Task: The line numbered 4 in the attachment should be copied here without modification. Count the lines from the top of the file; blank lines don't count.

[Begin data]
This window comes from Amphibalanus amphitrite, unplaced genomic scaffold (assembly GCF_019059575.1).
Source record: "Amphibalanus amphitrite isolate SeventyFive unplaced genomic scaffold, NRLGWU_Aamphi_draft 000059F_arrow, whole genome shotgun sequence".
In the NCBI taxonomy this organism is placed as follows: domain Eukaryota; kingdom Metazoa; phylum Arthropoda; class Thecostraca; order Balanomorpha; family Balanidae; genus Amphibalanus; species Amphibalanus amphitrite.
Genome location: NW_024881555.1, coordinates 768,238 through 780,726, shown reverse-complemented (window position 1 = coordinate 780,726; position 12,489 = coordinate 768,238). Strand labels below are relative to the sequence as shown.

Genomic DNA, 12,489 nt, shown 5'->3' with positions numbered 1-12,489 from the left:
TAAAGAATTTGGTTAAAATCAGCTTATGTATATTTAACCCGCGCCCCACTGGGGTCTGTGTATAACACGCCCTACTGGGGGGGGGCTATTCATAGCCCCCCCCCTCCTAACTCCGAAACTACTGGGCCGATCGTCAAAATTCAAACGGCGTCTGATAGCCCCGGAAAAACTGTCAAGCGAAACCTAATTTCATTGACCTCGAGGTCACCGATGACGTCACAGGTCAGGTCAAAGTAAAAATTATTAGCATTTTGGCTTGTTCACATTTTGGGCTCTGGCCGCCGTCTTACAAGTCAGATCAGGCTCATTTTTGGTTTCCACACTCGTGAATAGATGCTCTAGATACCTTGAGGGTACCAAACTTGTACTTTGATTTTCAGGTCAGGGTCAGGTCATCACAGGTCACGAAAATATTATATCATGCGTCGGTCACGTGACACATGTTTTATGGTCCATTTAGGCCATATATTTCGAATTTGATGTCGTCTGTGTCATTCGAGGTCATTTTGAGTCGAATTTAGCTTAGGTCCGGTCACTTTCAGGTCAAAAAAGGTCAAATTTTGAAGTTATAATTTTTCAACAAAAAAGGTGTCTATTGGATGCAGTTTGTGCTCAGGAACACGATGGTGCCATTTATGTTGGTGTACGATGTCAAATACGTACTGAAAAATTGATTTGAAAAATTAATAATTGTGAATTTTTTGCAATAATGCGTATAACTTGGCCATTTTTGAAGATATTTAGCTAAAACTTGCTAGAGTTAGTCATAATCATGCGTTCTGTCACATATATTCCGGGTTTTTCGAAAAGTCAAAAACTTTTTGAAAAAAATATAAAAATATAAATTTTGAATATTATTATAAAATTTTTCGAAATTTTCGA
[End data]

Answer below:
Genome location: NW_024881555.1, coordinates 768,238 through 780,726, shown reverse-complemented (window position 1 = coordinate 780,726; position 12,489 = coordinate 768,238). Strand labels below are relative to the sequence as shown.